2003 Lincoln Blackwood

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Summary

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Cars.com National
Vehicle Overview
Lincoln entered the small-but-growing sport utility truck (SUT) segment for the 2002 model year with its Blackwood. The SUT was first seen in concept form at the 1999 North American International Auto Show in Detroit, where it took the competition by surprise.

Basically, designers transformed Lincoln’s Navigator sport utility vehicle into a luxurious crew-cab pickup truck. Other manufacturers followed suit: Chevrolet announced the development of its Avalanche pickup/SUV crossover, and Ford introduced its Explorer Sport Trac, which combines the attributes of a pickup and SUV. Cadillac also entered this arena with its 2002 Escalade EXT.

Lincoln announced plans to sell approximately 10,000 Blackwoods per year, and the company said the vehicle would come with a sticker price of $52,500. Production not only was delayed, but just a trickle of Blackwoods began to reach dealerships — and sales were in the hundreds rather than the thousands. After months of uncertainty, Lincoln announced that production on the Blackwood would halt in mid-2002. The final, 2003 version of the Blackwood will arrive in small numbers at dealerships.

Exterior
A signature Lincoln grille leads the Blackwood, which originated as a Navigator that had its chassis lowered by 3 inches. When creating the concept version, designers replaced the regular Navigator rear end with a pickup-style cargo box that had its sides finished in wood with aluminum accents. The production-version Blackwood followed the same principle. Even though the Blackwood is a fully loaded luxury vehicle, Lincoln claims that it is nearly 50/50 in weight balance.

The Blackwood is painted Gloss Black, hence the vehicle’s name. A lockable, power-operated hard tonneau cover encloses the 4-by-8-foot cargo box, or trunk. Pushing buttons on the remote key fob raises and lowers the tonneau, which Lincoln says is the first manufacturer-installed power tonneau cover. It is side hinged, raises to a height of 6 feet 8 inches tall and nests into the Dutch rear doors. These doors are used in the place of a conventional liftgate.

Lincoln’s star insignia decorates the front-door cladding and the tonneau’s latch cover. Stainless-steel trim and LED accent lighting adorn the Blackwood’s “trunk” interior. Unlike the Avalanche and Escalade EXT, which feature a movable midgate, the Blackwood has a fixed bulkhead.

Styling touches include chrome on the door handles, mirrors and fuel-filler door. Fog lamps are standard. Low-profile 18-inch Michelin tires are mounted on machined-aluminum wheels, and a load-leveling hybrid air-/leaf-spring rear suspension is installed. The Blackwood rides a sizable 138.5-inch wheelbase, measures 220.2 inches long overall and stands 73.6 inches tall.

Interior
Four bucket seats are mounted in a space that might otherwise hold six occupants; each rider gets plenty of room. The seats are upholstered in black Connolly leather and are climate controlled — heated or cooled via their perforated-leather surfaces. The interior is trimmed with dark-stained crystal oak wood. The power front seats have extended power lumbar support. The driver faces a wood-and-leather-trimmed steering wheel. A seven-speaker Alpine stereo system includes a six-CD changer. The cargo-box capacity is 26.5 cubic feet. The only luxury option offered in the Blackwood is a CD-operated voice-activated navigation system that costs an additional $1,995.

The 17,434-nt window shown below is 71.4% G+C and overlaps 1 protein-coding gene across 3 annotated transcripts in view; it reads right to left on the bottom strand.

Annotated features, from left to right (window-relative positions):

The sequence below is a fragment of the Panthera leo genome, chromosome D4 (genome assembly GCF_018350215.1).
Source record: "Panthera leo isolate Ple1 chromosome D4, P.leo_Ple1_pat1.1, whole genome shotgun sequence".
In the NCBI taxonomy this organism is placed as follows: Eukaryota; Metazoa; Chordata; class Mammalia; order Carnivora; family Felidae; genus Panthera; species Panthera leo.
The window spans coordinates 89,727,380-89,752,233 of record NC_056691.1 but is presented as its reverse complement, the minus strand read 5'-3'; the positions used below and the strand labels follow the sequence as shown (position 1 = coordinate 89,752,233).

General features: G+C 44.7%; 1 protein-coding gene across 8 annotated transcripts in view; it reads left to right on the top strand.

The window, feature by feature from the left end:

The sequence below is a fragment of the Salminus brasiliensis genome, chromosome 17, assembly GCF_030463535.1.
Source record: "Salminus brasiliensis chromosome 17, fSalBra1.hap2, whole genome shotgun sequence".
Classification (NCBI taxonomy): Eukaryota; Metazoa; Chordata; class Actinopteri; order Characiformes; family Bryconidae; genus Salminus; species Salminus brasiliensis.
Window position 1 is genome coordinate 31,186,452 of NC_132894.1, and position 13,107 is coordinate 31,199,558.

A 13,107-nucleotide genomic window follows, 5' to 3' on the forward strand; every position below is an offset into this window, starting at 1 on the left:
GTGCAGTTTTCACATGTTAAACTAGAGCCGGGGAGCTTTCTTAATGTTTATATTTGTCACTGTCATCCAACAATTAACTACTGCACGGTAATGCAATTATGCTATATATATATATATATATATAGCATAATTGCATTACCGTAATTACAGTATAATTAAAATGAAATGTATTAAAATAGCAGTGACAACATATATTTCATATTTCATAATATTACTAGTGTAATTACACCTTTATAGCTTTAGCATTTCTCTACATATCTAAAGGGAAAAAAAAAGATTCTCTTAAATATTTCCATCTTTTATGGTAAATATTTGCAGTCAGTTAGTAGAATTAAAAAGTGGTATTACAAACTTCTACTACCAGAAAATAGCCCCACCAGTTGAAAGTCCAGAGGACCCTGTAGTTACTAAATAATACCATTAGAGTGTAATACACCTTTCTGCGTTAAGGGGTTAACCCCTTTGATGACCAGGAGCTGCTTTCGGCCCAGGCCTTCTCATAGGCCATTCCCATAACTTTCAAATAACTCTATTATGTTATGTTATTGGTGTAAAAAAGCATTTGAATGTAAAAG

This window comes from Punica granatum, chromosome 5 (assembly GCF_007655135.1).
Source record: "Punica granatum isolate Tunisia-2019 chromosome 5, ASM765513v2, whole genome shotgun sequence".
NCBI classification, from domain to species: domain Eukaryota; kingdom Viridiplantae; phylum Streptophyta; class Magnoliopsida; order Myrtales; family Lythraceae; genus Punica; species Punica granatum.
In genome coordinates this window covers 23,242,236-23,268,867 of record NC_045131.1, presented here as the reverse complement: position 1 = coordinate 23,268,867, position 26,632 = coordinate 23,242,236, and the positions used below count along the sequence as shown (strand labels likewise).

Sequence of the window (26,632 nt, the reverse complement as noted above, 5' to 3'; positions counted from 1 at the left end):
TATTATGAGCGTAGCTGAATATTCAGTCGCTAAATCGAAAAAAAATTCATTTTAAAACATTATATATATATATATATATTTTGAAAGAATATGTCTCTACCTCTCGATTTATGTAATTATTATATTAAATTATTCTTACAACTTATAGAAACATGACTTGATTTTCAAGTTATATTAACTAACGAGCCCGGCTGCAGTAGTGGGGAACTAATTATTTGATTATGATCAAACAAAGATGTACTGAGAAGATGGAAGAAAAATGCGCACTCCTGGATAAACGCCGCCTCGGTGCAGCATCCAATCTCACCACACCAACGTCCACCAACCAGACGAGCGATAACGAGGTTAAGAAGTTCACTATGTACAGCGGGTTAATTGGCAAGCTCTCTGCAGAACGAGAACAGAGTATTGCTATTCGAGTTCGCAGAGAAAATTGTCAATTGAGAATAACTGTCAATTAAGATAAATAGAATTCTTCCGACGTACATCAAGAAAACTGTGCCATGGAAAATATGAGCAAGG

Under the Hood
The Blackwood’s 5.4-liter V-8 engine, which is also used in the Navigator and Ford’s full-size pickups, produces 300 horsepower at 5,000 rpm and 355 pounds-feet of torque at 2,750 rpm. The Blackwood comes with a four-speed-automatic transmission and either rear-wheel drive or four-wheel drive. The vehicle can tow a maximum of 8,700 pounds.

Safety
Seat-mounted side-impact airbags are installed in the front, and the rear seats have child-safety seat tether anchor capability. Antilock brakes incorporate electronic brake-force distribution (EBD), and a Reverse Sensing System warns of obstacles to the rear while the vehicle is backing up.

Driving Impressions
The Blackwood is more of a curiosity than a practical vehicle. It drives easily, and it feels a lot like the previous-generation Navigator when driving on the highway. But that’s no surprise, considering the vehicles’ Navigator origin. Though the Blackwood is trucklike, it is reasonably quiet while cruising. It maneuvers more easily than its dimensions might suggest.

In addition to the price, the Blackwood’s cargo space is its biggest drawback. The power tonneau is innovative and enjoyable to watch, but it covers an area that isn’t tall enough to hold many of the items that travelers may want to carry.

 
Reported by Jim Flammang  for cars.com
From the cars.com 2003 Buying Guide
Posted on 8/28/02

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